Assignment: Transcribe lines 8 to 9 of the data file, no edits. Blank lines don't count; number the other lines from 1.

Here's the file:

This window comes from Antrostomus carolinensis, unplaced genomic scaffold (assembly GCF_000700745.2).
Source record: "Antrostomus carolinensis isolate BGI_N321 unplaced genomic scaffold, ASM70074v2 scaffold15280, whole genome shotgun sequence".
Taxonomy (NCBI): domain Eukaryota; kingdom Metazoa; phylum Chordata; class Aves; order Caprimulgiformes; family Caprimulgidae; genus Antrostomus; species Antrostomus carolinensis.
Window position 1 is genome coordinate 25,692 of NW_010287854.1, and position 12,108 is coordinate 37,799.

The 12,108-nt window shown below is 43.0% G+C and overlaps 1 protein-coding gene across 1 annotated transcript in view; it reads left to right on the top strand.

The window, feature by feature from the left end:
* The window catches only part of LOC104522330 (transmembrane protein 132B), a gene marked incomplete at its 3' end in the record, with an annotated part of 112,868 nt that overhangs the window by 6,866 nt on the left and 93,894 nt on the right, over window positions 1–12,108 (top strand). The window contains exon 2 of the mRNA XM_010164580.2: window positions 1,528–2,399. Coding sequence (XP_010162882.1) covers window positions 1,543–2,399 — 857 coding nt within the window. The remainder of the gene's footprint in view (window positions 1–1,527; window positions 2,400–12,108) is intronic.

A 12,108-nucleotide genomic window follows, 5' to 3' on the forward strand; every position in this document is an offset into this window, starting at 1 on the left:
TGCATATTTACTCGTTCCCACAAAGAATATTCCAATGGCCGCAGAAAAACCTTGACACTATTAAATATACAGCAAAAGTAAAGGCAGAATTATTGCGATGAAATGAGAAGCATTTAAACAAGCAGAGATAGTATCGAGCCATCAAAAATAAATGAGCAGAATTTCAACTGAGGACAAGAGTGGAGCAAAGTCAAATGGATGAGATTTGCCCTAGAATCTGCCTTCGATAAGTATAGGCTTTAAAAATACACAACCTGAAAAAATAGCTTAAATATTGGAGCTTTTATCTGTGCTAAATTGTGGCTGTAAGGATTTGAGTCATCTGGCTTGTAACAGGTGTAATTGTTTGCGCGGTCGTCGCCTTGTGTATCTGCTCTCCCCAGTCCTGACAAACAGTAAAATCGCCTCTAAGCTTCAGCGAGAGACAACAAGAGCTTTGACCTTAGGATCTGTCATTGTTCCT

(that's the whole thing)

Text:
A 12,108-nucleotide genomic window follows, 5' to 3' on the forward strand; every position in this document is an offset into this window, starting at 1 on the left:
TGCATATTTACTCGTTCCCACAAAGAATATTCCAATGGCCGCAGAAAAACCTTGACACTATTAAATATACAGCAAAAGTAAAGGCAGAATTATTGCGATGAAATGAGAAGCATTTAAACAAGCAGAGATAGTATCGAGCCATCAAAAATAAATGAGCAGAATTTCAACTGAGGACAAGAGTGGAGCAAAGTCAAATGGATGAGATTTGCCCTAGAATCTGCCTTCGATAAGTATAGGCTTTAAAAATACACAACCTGAAAAAATAGCTTAAATATTGGAGCTTTTATCTGTGCTAAATTGTGGCTGTAAGGATTTGAGTCATCTGGCTTGTAACAGGTGTAATTGTTTGCGCGGTCGTCGCCTTGTGTATCTGCTCTCCCCAGTCCTGACAAACAGTAAAATCGCCTCTAAGCTTCAGCGAGAGACAACAAGAGCTTTGACCTTAGGATCTGTCATTGTTCCT